When working with different angles such as 45 and 60 degree, there are points that stick out past the seam allowance that are often called “dog ears”. I refer to them as ears throughout this article. These points happen when the seam allowance of one shape extends beyond the adjacent shape’s edge.
All of my 60 degree designs have these ears at some point in the construction. Here are two of my new designs published as patterns by C&T. The Log Cabin Star is a variation of a design from Not Your Grandmother’s Log Cabin, by Sara Nephew and myself.
The question I will answer is whether or not it is worth trimming the ears and if so, when is the time to do it. I am sure by the end of the discussion you will know whether I bothered or not to trim for these two projects.
Most often quilters trim the ears after sewing pieces together to reduce bulk and to prevent darker fabrics from shadowing through lighter fabrics near the intersections. These two reasons are great for some people. For myself, I do not care about the bulk nor the shadowing, so it is not worth my time. However, I have learned that easier, faster, and more precise piecing happens when the trimming is done before sewing pieces together. Now that has my attention! More precision at the same time as easier and faster – who wouldn’t want that?
Here is why it is faster, easier, and more precise: To get a great join of the shapes, the seam needs to go from one intersection (where the fabrics cross) to the other intersection in a straight line. Any variation in cutting, seam allowance, or positioning of the ears will give poor results that can be frustrating. Trimming the ears removes the guesswork on where to position the pieces.
Many designers have realized this and therefore developed tools to alleviate the frustrations. Marti Michell created the Perfect Patchwork Corner Trimmer for 45 and 90 degree angles, Judy Martin designed the Point Trimmer specifically for 45 degree angles, and I developed the Corner Cut 60 for 60 degree angles. There are also individual templates that have a tip missing to align to the fabric edge, so the ear is never there.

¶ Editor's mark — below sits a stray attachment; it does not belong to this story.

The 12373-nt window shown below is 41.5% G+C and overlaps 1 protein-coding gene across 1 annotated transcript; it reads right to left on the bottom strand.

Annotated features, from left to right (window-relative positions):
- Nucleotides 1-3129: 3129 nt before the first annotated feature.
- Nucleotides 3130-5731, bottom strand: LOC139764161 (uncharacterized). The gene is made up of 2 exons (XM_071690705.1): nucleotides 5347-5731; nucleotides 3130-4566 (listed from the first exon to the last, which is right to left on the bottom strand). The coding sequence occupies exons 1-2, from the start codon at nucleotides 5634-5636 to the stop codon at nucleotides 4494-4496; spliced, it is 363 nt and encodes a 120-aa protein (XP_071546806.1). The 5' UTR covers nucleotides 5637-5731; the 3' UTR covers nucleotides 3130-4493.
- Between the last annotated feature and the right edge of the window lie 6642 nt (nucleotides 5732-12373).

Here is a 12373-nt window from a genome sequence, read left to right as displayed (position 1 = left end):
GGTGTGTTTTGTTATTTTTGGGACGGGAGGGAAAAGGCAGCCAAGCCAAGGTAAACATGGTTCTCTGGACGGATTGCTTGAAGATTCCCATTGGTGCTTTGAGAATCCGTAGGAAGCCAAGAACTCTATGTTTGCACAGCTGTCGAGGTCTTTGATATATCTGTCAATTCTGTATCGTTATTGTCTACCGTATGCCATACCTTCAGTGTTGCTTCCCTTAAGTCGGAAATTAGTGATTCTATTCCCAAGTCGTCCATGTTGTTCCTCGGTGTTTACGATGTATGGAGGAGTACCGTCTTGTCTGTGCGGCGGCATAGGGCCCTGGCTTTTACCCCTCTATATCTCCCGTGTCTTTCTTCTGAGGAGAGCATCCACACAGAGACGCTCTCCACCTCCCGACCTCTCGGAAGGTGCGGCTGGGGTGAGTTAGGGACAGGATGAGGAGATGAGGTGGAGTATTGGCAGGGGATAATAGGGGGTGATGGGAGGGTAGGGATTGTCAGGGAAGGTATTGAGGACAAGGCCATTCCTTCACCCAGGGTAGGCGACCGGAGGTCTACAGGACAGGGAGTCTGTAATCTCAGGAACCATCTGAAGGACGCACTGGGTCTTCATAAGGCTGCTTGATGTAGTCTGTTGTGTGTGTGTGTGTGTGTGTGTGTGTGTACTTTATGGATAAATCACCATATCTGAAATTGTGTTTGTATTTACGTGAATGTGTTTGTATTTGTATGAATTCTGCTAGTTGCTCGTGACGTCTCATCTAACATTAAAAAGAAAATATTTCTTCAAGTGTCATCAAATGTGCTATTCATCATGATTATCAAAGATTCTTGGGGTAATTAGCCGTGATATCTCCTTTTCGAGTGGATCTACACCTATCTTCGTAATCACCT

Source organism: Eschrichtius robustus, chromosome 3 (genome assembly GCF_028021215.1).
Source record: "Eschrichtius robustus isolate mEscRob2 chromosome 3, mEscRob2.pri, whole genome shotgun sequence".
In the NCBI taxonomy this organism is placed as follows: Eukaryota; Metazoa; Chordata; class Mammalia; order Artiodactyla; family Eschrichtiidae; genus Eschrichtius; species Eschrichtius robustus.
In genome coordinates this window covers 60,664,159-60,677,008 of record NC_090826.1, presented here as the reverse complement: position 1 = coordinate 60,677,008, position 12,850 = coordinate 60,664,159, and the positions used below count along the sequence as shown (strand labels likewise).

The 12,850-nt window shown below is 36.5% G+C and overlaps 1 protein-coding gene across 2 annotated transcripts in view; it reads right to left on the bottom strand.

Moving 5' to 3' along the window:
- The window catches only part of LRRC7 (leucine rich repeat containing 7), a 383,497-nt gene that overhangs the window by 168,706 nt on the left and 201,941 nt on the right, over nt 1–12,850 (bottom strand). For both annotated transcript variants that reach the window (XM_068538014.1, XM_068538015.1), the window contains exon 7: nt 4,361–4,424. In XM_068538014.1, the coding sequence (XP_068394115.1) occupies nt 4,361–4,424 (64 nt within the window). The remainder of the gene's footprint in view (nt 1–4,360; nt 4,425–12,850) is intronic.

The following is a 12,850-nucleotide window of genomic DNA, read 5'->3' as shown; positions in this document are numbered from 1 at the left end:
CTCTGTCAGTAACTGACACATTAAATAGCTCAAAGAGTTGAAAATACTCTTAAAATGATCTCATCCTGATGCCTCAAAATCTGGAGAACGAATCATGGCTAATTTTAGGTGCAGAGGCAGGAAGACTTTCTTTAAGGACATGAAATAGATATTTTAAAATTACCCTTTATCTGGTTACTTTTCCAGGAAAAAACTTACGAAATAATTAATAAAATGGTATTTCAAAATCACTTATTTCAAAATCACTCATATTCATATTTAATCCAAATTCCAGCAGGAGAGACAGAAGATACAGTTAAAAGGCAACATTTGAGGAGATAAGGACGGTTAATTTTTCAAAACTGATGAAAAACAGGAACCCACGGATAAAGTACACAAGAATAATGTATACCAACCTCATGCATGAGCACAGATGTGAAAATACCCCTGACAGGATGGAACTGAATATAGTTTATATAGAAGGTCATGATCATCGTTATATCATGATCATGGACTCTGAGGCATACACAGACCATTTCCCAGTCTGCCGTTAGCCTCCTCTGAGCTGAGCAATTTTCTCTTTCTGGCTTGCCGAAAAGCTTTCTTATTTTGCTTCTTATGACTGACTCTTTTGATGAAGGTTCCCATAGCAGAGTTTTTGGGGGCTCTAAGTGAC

Each of these tools allows the quilter to remove the excess fabric when cutting the shapes, then align the pieces easily with no guessing for faster sewing, and finally prevents shadowing and reduces bulk; all of the benefits in one fell swoop.
You may be thinking “I know my seams and I do just fine.” That is exactly what I said even though I had designed the Corner Cut. Some students struggled to understand what needed to be aligned and I knew this tool would help them be successful but I did not need it. Then one day in class, I demonstrated using a student’s pieces that had been trimmed. Oh my! Aligning the pieces was so much quicker that I enjoyed the process even more.
However I still did not use the tool. It wasn’t worth my time and effort to trim every single corner of the pieces, especially the way my students did in class – one piece at a time – too much trouble. I kept hoping the quilting elves would come in the middle of the night and trim them for me, but they never did. Then it dawned on me that the time to trim the ears is when I first cut the shapes. This may be 6 layers at a time, like I do when sewing the two designs shown above. So 11 years after introducing the tool, I finally used the Corner Cut 60 for what it was designed to do!
Meanwhile, I had been using it for another purpose…I designed it with three different seam allowance sizes: scant 1/4, true 1/4, and a generous 1/4, to allow for the various quilting seam allowances. Because of this, my staff pointed out that we can mark a scant 1/4 on any sewing machine and get the same seam allowance every time.
So the Corner Cut 60 is a dual purpose tool that I do not sew without. In fact I have one at my cutting station and one at my sewing machine. And if you are thinking, “Oh my, is she that obsessed with perfect seams?”, the answer is no. This concept just gets quilters closer to more precision, more quickly. And there are still adjustments made in the seam allowance – because that’s what seam allowances are for – to hide variations in our piecing with great points on the front.
So the answer to the question: Yes, it is worth trimming the ears especially before sewing! So when you start trimming the ears for your 45 and 60 degree piecing, I hope you will find your sewing to be even easier like I did and …
…that you enjoy your quilting even more!